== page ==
Over the life of this site, I’ve gone back and forth over the question of profanity. On the one hand, I’ve always been fond of the quote, “Profanity is the last refuge of the inarticulate.”1 On the other hand, sometimes a well-timed expletive actually seems much more effective than a well-timed expletive-deleted. Proceeding on the assumption that most or all of us are adults here, I’ve decided to take the plunge and stop censoring myself. Partly because if I don’t, there’s no way I can adequately tell the story of my cab ride today.
As of this morning, I’m back in London for another five weeks or so, for those who care to follow my exploits. I touched down knowing that there was a task that required my immediate involvement, so I hustled down the 200+ miles of corridors from the international terminal at Heathrow and through customs. Up against a deadline, I made a reasonable mistake — I figured that a cab ride, although more expensive, would get me to my hotel and an Internet connection faster than would the Tube.
Everything seemed relatively normal when the taxi stand attendant put me into a car with a 55-year-old with a paternal air. He looked at me seriously as I got in and said, “We won’t be taking the M4 today. There’s an accident that has had it backed up for at least two hours.”
“Great, sir,” I said. “I’m glad you have that information and that you know where you’re going.”
That out of the way, I don’t know where we ended up going. Heathrow is a ways outside of London. He tells me that there was bad traffic on the main artery into London, and all of a sudden there’s license to divert to whatever roads suit him. In the meantime, I’m being cool about it, telling him that I’m from Washington, DC and I’m used to unexpected traffic cropping up all over the place. And he’s noting that the Olympics are hitting London next year and the edict is that all ordinary roadwork has to be wrapped up prior to the Games, so everyone’s trying to get their projects done now, and remarkably we’re hitting traffic every direction from Sunday. And then we’re downtown and he’s telling me about how Obama’s in town, and that’s snarling traffic, too.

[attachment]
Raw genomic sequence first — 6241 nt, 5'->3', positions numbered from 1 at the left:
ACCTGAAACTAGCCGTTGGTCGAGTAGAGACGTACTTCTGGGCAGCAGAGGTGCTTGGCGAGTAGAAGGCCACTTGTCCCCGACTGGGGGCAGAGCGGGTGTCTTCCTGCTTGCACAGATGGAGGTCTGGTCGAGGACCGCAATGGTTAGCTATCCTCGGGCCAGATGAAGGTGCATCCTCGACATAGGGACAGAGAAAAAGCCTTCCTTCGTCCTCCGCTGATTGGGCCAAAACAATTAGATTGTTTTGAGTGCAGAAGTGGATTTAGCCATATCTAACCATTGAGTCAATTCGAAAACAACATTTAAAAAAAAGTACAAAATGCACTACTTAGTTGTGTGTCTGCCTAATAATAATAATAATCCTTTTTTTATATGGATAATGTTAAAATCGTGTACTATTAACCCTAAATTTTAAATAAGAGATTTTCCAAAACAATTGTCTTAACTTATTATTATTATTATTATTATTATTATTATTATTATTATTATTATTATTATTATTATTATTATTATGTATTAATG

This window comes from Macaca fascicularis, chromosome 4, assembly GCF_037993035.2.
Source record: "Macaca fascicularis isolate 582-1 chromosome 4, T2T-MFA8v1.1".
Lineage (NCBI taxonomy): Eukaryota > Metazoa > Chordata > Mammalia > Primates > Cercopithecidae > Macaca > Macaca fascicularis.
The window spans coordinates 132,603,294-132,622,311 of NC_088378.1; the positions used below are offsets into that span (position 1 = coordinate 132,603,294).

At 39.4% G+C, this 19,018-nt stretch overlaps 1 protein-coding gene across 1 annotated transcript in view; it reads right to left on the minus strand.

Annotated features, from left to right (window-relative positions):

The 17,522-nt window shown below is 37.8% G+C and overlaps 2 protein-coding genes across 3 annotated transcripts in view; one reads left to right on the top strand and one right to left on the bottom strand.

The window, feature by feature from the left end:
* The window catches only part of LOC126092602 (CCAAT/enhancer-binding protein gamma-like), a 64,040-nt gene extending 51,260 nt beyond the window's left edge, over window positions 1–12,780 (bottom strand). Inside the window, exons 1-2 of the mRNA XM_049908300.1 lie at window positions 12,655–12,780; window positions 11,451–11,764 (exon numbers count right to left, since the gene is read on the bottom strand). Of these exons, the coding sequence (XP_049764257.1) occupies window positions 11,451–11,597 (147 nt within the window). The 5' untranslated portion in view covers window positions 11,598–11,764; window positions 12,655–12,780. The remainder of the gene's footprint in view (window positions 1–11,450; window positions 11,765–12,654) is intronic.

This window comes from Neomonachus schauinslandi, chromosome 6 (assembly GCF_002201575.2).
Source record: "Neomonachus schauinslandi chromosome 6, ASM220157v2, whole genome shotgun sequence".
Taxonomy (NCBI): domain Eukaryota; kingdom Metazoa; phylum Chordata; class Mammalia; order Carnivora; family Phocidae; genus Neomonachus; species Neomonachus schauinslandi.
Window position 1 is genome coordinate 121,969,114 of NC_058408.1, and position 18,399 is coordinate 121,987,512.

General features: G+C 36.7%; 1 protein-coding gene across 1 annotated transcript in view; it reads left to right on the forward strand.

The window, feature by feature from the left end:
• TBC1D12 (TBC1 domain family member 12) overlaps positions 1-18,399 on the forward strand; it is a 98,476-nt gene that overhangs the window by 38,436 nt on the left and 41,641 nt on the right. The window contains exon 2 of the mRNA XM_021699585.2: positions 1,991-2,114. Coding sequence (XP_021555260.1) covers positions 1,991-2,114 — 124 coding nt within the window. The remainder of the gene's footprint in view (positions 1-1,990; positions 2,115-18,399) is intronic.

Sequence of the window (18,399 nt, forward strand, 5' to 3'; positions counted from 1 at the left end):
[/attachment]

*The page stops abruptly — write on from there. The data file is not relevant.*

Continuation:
Have you ever heard the expression, “got taken for a ride”? I have, and now I know where it comes from. The whole time my cabbie is “stuck” in traffic all over, he’s on the phone with a succession of buddies while he’s driving, and although the conversations varied slightly, his two major points were: 1) “Can you believe where I am, and where we’re going? I can’t believe it’s taking this kind of route and time!” and 2) “Fortunately, I have an American in the cab who says traffic makes him feel right at home, and he’s being cool about this.” He kept telling me that as long as he’s driven, he’s never seen anything this bad.
He’s also swearing like a sailor with Tourette’s Syndrome. We’re sitting and he’s constantly, “Shit! Fucking bollocks! Shit! Fucking bollocks! Fucking shitting bollocks!” over the microphone.
London cabbies have microphones to talk to the fares in back. BTW. I just think that part is cool.